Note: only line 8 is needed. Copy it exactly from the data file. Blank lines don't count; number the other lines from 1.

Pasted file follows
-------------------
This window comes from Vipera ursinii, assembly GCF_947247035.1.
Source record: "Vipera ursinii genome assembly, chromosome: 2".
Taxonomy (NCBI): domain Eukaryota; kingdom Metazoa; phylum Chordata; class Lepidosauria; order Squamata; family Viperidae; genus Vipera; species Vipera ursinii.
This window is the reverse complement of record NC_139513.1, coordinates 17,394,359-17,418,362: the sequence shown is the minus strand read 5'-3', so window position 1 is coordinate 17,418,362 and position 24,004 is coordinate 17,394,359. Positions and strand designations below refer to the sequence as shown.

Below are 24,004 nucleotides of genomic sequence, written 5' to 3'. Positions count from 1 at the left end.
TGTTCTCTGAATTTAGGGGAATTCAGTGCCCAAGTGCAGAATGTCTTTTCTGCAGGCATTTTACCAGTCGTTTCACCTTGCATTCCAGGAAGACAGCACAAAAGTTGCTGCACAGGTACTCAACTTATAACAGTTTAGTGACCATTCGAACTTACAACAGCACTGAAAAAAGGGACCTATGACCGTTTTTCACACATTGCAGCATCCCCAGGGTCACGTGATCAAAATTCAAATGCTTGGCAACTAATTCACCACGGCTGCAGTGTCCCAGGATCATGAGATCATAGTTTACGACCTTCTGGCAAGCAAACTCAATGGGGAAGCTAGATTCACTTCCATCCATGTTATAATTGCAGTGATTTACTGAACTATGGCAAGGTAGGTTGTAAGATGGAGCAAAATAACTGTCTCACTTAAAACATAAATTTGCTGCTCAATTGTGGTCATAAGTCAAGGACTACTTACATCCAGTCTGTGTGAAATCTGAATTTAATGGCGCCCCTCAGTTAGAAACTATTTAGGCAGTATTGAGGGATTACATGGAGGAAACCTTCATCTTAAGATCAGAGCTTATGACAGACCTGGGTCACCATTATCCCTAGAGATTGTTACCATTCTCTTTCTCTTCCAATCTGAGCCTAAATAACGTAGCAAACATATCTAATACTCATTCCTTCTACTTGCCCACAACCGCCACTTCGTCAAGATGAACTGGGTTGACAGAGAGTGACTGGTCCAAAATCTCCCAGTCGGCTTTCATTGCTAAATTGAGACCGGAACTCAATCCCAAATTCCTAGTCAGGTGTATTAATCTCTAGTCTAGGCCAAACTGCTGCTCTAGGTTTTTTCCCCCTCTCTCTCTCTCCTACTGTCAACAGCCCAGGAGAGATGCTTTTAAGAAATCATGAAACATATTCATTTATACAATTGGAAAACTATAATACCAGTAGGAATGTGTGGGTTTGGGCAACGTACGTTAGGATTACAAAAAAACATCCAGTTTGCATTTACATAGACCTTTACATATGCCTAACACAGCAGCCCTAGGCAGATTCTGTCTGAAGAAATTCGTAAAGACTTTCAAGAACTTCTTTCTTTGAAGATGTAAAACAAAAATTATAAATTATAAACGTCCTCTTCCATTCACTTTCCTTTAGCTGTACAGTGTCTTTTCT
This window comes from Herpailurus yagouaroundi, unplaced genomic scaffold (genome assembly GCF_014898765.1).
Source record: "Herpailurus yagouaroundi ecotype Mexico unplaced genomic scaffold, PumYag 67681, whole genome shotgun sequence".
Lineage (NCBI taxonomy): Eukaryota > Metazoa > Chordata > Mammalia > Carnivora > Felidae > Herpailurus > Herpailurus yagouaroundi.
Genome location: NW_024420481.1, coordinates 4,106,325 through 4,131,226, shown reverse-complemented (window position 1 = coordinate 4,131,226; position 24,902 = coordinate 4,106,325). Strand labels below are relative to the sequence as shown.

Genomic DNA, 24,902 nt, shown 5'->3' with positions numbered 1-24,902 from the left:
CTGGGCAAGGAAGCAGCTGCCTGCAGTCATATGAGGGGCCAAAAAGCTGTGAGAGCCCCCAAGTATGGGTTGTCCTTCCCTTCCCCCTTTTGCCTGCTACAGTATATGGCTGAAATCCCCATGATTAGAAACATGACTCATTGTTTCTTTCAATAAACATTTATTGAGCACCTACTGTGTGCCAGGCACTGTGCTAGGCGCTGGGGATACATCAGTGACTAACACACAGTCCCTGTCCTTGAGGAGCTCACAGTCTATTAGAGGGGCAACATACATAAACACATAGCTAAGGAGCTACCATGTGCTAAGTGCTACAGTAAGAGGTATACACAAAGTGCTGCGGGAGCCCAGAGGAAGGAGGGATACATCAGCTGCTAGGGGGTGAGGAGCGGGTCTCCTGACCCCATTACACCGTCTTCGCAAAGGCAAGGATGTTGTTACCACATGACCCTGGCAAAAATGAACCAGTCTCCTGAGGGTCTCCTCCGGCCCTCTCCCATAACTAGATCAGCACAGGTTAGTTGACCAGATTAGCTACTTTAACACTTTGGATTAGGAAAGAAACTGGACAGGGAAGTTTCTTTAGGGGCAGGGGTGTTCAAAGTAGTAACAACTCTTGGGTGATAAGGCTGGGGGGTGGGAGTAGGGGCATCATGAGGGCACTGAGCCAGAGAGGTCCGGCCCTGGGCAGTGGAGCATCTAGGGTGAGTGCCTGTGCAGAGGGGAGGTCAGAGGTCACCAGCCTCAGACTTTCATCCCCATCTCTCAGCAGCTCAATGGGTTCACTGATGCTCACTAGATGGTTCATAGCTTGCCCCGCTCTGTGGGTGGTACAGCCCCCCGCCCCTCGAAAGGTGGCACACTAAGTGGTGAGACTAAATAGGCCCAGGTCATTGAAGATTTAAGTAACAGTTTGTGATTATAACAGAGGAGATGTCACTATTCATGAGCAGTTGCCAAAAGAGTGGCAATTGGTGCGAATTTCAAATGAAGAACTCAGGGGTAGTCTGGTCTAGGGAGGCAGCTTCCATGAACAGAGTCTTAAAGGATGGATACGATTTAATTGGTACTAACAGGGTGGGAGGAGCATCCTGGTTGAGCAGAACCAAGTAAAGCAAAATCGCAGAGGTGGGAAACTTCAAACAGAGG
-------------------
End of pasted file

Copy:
Source record: "Herpailurus yagouaroundi ecotype Mexico unplaced genomic scaffold, PumYag 67681, whole genome shotgun sequence".